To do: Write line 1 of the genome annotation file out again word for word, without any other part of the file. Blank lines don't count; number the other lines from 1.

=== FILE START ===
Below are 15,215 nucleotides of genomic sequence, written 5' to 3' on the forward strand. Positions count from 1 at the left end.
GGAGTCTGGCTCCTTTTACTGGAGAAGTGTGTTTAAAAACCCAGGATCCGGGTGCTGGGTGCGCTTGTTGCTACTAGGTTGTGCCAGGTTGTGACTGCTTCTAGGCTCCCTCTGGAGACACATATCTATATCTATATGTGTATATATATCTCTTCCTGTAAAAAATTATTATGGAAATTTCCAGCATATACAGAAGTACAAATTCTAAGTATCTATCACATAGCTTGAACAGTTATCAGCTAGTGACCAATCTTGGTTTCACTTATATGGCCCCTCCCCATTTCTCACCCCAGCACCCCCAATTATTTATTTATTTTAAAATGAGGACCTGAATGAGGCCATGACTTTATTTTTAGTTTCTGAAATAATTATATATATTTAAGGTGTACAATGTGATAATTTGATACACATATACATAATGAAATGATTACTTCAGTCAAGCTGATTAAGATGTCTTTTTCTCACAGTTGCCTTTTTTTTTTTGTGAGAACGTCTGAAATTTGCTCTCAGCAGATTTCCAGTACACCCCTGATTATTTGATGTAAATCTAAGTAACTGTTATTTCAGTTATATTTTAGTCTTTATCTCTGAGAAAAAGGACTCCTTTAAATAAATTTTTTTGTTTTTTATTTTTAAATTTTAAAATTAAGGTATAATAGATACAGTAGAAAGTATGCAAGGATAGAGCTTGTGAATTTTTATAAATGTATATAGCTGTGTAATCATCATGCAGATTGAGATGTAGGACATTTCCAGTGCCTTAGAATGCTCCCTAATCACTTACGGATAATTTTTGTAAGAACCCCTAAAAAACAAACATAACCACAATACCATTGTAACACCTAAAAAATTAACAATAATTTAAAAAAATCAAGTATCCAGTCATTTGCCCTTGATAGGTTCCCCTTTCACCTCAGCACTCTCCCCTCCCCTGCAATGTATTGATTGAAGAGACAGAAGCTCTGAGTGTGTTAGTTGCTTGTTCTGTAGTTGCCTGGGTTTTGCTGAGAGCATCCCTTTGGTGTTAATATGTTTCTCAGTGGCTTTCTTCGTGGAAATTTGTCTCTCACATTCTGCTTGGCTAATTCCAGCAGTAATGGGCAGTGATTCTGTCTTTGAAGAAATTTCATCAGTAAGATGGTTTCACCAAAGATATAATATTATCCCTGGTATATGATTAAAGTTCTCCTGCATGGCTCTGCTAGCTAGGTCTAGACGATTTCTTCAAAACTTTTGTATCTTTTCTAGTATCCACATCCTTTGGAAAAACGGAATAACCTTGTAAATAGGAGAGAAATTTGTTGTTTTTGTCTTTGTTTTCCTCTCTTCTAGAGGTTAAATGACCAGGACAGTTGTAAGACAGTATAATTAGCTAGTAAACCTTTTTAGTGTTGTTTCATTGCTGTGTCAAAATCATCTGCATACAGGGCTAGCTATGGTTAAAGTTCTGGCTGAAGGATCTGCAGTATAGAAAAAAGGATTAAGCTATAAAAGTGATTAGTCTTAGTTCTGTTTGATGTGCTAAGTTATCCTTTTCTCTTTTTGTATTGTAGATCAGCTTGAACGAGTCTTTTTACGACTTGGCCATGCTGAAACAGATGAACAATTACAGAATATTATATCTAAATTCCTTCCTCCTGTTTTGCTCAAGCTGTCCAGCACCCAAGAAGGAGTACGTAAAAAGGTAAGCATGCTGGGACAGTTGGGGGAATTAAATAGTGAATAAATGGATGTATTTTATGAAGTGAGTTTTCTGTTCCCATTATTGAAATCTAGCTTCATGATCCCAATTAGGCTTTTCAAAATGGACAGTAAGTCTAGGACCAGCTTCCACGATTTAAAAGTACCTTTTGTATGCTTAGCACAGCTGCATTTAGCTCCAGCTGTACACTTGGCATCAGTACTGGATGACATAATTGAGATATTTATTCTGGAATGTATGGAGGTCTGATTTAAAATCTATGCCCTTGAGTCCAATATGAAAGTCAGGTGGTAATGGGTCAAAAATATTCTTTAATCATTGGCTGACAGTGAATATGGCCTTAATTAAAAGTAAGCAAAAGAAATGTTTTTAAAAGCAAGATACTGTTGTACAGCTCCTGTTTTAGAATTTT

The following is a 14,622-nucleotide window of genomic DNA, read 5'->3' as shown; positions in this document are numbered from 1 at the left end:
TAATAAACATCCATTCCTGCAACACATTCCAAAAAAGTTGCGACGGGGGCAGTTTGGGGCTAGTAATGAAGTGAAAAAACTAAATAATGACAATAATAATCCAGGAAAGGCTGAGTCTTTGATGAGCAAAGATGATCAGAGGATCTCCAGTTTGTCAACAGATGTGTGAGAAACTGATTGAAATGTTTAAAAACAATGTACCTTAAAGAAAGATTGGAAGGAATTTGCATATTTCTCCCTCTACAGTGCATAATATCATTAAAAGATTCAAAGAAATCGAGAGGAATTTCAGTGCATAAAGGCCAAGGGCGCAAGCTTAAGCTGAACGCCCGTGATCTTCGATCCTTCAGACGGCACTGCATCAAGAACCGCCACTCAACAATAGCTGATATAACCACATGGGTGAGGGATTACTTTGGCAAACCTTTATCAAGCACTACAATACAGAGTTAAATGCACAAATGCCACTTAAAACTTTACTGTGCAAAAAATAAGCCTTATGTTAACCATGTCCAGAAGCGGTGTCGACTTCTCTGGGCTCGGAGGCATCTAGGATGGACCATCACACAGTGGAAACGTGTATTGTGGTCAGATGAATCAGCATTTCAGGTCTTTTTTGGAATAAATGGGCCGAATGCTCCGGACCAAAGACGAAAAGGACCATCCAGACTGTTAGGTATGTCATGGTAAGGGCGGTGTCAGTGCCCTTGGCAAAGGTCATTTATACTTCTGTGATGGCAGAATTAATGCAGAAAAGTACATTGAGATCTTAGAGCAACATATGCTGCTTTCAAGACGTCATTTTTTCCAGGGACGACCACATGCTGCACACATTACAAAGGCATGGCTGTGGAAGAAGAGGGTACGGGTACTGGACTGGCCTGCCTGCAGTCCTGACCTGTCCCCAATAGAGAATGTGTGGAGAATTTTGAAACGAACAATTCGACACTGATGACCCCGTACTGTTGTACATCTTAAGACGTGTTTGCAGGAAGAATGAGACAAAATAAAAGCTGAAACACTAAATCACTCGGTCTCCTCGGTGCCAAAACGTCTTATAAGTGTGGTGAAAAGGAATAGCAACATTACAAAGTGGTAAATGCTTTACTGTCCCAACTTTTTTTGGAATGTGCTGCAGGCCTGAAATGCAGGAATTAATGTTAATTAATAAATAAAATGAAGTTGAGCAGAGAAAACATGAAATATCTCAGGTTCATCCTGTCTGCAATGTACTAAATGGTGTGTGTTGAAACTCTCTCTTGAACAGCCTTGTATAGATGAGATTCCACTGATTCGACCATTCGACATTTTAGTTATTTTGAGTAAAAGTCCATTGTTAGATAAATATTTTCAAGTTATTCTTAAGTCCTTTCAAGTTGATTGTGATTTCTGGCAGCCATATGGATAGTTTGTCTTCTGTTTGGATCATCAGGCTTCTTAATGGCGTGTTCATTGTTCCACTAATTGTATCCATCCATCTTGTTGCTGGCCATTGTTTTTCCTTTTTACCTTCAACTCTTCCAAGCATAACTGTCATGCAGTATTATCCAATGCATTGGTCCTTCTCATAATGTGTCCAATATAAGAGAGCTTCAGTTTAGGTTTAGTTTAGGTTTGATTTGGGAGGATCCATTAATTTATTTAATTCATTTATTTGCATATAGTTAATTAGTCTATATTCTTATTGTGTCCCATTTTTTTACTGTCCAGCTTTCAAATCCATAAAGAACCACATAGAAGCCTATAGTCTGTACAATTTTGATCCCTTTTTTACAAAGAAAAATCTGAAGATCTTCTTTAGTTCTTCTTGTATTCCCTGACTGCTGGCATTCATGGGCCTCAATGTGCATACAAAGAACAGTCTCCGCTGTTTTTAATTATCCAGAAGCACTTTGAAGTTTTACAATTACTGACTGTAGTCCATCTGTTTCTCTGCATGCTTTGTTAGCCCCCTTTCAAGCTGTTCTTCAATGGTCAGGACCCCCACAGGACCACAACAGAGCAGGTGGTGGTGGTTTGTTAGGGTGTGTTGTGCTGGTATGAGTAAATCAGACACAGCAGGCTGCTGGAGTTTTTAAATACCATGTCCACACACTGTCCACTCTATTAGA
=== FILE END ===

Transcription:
Below are 15,215 nucleotides of genomic sequence, written 5' to 3' on the forward strand. Positions count from 1 at the left end.